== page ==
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Swing-based AWT peers

From: Roman Kennke
Subject: Swing-based AWT peers
Date: Wed, 21 Dec 2005 23:29:28 +0100

Hi there,

I have been asked on IRC about the possibility of Swing-based AWT peers.
I have started something like this some weeks ago and hope to continue
this soon. I want to outline how I think this would work and provide
some code snippets.

The idea is that we only need two native 'interfaces' to the outside
world: a working Graphics implementation and a working top-level peer
implementation (WindowPeer). All other widgets can then theoretically be
drawn by Swing. I will demonstrate this using some code from my
SwingButtonPeer. The important point is maybe that the Swing stuff is
kept mostly separated from the AWT stuff, like, the actual Swing
components are not directly added to the AWT component hierarchy, events
are not delivered directly, but over a 'bridge' etc.

So, in SwingButtonPeer constructor, I create an instance of JButton
(actually, it is an inner class of SwingButtonPeer that overrides some
stuff, I'll explain this later) and store it in a field. The painting is
triggered by ComponentPeer.handleEvent() when a PAINT or UPDATE event is
received (after Component.update() or Component.paint() has been

        case PaintEvent.UPDATE:
        case PaintEvent.PAINT:
          Graphics g = getComponent().getGraphics();
          Rectangle clip = ((PaintEvent)e).getUpdateRect();
          g.clipRect(clip.x, clip.y, clip.width, clip.height);
          if (e.getID() == PaintEvent.UPDATE)

          // We paint the 'heavyweights' at last, so that they appear on
top of
          // everything else.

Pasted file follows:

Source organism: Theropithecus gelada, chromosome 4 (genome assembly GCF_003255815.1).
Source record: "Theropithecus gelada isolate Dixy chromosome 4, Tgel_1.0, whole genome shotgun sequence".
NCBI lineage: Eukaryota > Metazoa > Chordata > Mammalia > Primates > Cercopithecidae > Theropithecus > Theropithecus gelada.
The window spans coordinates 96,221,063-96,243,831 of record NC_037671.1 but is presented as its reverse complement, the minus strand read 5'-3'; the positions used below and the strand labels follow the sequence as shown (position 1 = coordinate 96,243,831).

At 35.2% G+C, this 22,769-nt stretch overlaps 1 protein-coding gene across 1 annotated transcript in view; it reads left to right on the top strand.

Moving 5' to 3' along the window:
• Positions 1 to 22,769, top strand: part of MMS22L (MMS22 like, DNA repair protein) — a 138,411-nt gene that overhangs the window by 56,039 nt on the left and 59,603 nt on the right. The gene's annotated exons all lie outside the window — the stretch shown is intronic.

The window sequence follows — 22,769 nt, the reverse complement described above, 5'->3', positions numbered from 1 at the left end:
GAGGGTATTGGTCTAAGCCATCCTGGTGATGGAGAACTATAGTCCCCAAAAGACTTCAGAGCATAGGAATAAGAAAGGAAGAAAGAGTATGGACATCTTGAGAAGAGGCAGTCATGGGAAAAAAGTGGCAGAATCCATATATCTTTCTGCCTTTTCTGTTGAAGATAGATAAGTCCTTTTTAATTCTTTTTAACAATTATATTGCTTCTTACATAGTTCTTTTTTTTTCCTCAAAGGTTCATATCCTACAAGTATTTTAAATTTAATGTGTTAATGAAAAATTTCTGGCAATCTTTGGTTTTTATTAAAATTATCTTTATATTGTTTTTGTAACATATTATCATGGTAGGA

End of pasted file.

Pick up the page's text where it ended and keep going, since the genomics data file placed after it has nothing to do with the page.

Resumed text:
peerPaint() is a protected empty method in SwingComponentPeer.

In SwingButtonPeer.peerPaint() I then simply call paint() on the Swing
button (which triggers all the UI drawing stuff etc):

  protected void peerPaint(Graphics g)

Also, in order to avoid trouble, the Swing components have to get
modified. The problem is, that our Swing component is never really
showing, and thus doesn't have a peer which could provide e.g. a
Graphics instance. I use an inner class of SwingButtonPeer called
SwingButton for that, that extends JButton and overrides some methods.
The affected methods are: getLocationOnScreen(), isShowing(),
createImage(), and getGraphics(). All of them call directly into the
peer like this: SwingButtonPeer.this.callMethod(), which basically end
up in ComponentPeer, which does the real work in this area.

Another point is, how are all the events handled? I did this similar to
painting: Everytime I receive a MouseEvent in SwingComponentPeer, I call
a (protected empty) hook method handleMouseEvent(), that is then
overidden by the SwingButtonPeer to forward it to the actual Swing
button (calling processMouseEvent, which also has to be overridden to
allow public access). Then, the usual Swing/UI stuff is triggered and
what comes out of the button is an ActionEvent, which I catch in a
separate listener and trigger another ActionEvent that goes off the AWT

All the other details are straightforward, like setting/getting the
label of the button etc. This directly follows from the peer interface
somehow. This is only a very basic outline how Swing-based peers could
be implemented, I would think that in a complete implementation, loads
of new issues will come up that I haven't thought of yet. However, I
have been able to test this particular button peer against the Classpath
AWT demo:

I am thinking about making this (==complete Swing-based AWT peers) my
diploma thesis, this will probably start in the middle of the next year
and then I want to provide a generic and free implementation of this
stuff. (the current impl is somewhat bound to the specific AWT-peers
around it). However, this is only an idea I still don't know how all
this is going to work out.

Cheers, Roman

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